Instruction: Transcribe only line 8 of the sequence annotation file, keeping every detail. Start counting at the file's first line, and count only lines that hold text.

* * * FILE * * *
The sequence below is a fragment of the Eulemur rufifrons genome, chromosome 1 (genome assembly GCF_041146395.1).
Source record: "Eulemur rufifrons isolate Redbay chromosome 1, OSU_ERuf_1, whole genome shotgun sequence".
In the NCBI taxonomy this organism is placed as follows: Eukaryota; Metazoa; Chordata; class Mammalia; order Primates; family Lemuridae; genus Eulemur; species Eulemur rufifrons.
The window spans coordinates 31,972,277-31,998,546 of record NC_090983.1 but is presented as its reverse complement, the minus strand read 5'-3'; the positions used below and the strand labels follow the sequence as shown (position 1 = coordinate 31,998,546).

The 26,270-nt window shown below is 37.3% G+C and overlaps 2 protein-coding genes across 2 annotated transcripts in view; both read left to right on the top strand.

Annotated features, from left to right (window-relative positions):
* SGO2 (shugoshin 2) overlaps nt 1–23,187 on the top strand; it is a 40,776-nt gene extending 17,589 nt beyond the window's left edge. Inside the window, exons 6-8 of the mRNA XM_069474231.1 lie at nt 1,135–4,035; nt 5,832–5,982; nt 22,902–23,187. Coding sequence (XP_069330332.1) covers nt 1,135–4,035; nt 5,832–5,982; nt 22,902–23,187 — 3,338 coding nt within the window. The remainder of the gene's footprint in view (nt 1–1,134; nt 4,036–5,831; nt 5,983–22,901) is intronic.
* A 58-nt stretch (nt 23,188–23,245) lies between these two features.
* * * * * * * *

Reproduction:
* A 58-nt stretch (nt 23,188–23,245) lies between these two features.